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Lao Tzu

Lao Tzu



Nothingness
and Zero


as e-book:



or paperback:



A post-modern approach to Lao Tzu's Tao Te Ching
by Jeremy M. Miller


Tao Te Ching...


verse for today (*):

11

We join spokes together in a wheel,
but it is the center hole
that makes the wagon move.

We shape clay into a pot,
but it is the emptiness inside
that holds whatever we want.

We hammer wood for a house,
but it is the inner space
that makes it livable.

We work with being,
but non-being is what we use.

(translation by , 1995)
-+-+-+-

Thirty spokes join in one hub
In its emptiness, there is the function of a vehicle
Mix clay to create a container
In its emptiness, there is the function of a container
Cut open doors and windows to create a room
In its emptiness, there is the function of a room

Therefore, that which exists is used to create benefit
That which is empty is used to create functionality

(translation by , 2006)
-+-+-+-

It is the gaps that define.
That definition is perfect.
Ornate vessels hold water --
So it is Nothingness which has been defined, not the vessel.
The unwise have been tricked.

(translation by , 2013)
-+-+-+-


*) The

Tao Te Ching

is a Chinese classic.
It was written around the 6th century BC by the sage .
The short text consists of 81 brief chapters, or verses.
Every day we issue a "verse of the day" for contemplation, in two leading English translations, that nevertheless differ substantially, and since December 8th 2013, we have a radically different third translation:

ebook "Nothingness and Zero"
A Post New-Age Approach to Lao Tzu's Tao Te Ching, published by courtesy of the translator and interpreter.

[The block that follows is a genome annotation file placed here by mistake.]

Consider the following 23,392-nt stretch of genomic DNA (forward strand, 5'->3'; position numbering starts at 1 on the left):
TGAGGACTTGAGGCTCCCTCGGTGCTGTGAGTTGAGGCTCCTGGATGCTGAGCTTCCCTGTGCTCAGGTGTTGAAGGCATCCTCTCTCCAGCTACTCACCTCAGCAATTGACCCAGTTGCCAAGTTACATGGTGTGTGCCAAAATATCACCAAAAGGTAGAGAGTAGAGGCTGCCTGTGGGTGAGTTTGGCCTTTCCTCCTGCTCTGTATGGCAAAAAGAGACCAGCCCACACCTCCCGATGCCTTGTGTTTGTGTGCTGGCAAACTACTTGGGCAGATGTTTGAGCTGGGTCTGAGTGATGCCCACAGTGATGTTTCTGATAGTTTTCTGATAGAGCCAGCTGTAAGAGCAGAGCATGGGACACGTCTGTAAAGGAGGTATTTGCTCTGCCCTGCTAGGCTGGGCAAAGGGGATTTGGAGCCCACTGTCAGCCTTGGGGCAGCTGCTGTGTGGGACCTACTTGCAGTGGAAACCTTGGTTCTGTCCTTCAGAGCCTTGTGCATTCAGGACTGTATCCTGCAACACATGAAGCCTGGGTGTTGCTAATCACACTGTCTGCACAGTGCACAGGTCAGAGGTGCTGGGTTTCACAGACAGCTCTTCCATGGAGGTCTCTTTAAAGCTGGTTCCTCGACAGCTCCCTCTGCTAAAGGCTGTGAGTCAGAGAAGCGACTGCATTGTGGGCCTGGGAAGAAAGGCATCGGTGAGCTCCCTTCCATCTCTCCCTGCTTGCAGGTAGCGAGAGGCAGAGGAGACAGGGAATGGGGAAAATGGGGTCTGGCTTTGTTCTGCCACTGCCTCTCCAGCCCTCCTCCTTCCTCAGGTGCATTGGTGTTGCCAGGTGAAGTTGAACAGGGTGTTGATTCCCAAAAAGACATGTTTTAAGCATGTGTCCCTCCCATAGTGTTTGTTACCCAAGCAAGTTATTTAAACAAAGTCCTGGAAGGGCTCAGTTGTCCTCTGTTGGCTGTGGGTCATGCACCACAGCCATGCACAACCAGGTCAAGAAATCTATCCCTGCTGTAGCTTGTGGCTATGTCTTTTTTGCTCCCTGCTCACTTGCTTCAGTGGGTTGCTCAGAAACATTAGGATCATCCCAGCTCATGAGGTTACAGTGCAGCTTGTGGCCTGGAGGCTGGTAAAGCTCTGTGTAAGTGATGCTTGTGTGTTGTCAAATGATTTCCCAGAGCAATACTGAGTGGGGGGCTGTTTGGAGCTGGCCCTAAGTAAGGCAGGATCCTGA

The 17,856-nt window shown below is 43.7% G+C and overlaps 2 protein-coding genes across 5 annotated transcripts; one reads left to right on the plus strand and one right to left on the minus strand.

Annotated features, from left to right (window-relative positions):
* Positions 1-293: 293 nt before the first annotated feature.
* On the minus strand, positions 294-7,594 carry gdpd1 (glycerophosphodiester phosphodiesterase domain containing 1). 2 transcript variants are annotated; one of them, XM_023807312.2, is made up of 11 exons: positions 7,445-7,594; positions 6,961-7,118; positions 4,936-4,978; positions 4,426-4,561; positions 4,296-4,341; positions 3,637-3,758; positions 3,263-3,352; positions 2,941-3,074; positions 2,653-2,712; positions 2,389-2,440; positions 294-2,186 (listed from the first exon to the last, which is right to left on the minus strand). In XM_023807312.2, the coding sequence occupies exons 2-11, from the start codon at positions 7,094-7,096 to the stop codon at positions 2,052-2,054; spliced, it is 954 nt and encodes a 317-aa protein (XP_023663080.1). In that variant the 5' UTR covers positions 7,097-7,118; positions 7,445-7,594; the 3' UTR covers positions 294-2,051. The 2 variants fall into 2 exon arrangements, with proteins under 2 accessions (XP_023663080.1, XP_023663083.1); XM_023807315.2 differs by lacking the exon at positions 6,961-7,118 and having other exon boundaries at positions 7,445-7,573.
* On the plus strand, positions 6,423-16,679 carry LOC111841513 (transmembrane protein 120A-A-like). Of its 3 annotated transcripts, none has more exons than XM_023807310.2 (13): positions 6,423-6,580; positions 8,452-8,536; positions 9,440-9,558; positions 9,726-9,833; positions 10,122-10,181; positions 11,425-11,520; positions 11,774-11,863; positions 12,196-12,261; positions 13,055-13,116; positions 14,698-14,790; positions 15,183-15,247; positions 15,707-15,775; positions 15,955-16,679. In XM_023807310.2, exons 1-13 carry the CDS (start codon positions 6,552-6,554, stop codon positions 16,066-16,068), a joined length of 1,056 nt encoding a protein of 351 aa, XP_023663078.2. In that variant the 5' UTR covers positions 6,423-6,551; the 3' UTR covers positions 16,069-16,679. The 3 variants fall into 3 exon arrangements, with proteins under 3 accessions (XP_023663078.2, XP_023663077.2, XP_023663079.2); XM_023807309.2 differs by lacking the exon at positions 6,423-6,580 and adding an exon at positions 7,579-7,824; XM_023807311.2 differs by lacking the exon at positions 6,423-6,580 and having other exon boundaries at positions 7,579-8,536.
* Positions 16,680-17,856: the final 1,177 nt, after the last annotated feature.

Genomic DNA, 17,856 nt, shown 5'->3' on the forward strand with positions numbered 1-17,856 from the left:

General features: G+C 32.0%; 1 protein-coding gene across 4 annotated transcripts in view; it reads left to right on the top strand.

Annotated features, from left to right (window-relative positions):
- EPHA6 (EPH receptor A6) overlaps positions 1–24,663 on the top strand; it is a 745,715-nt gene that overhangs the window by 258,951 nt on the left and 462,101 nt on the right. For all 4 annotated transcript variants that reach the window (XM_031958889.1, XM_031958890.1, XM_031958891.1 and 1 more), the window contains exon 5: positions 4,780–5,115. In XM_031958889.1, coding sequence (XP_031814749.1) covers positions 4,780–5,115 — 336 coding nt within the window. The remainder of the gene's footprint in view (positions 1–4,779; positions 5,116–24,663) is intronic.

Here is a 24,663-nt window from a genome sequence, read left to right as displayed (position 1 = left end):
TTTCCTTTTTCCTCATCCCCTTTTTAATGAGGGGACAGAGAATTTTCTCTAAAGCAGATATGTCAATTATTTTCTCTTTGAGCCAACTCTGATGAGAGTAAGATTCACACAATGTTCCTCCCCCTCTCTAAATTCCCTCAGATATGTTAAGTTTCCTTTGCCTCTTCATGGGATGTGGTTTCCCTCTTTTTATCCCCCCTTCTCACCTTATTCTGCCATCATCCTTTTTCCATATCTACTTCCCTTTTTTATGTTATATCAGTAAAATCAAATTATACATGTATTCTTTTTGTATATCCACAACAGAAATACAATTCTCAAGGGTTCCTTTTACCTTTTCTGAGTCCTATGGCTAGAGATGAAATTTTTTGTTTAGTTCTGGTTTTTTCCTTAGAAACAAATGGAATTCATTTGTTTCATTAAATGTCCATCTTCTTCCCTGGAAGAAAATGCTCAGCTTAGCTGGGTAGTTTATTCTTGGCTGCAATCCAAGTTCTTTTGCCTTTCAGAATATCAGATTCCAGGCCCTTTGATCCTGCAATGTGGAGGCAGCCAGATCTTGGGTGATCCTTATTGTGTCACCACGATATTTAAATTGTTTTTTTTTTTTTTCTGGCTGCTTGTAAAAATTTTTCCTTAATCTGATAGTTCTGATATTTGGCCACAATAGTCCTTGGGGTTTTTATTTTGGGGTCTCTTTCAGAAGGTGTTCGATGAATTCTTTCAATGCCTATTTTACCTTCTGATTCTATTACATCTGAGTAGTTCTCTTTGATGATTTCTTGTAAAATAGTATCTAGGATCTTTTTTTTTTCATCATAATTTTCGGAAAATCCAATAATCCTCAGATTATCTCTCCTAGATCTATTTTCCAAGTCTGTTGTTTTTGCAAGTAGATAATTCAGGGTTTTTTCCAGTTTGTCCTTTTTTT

© Copyright 2013 Jeremy M. Miller. All rights reserved.
Acknowledgments: The hundreds of prior translations, especially that by Arthur Waley.
To Pythagoras, who understood Zero and taught It; and to Chuang Tzu, the ideal poetic student.

The I Ching is based on the number 2, with its 2 x 2 x 2 x 2 x 2 x 2 (26) = 64 hexagrams.
The Tao Te Ching is based on the number 3, with its 3 x 3 x 3 x 3 = 81 chapters.
We now offer it in three translations.
Perhaps, when reflecting on the three interpretations, the true meaning will emerge.
These 81 verses simply rotate; every day the next number, and after 81, number 1 will appear again.
This is done deliberately; if you want to read the complete text, you should purchase the resp. translations by Stephen Mitchell, Derek Lin or Jeremy M. Miller below.
(All three available in Kindle edition as well.)

If you want to have a peek at tomorrow's verse, you can read it at I Ching Online.NET, which is always one day ahead of ICHING.ONLINE.


Tao Te Ching

Stephen Mitchell


Tao Te Ching

Derek Lin


Tao Te Ching

James Legge


LAO-TZU

Cheng Man-ch'ing


Tao Te Ching
Text-Only

Lao Tzu





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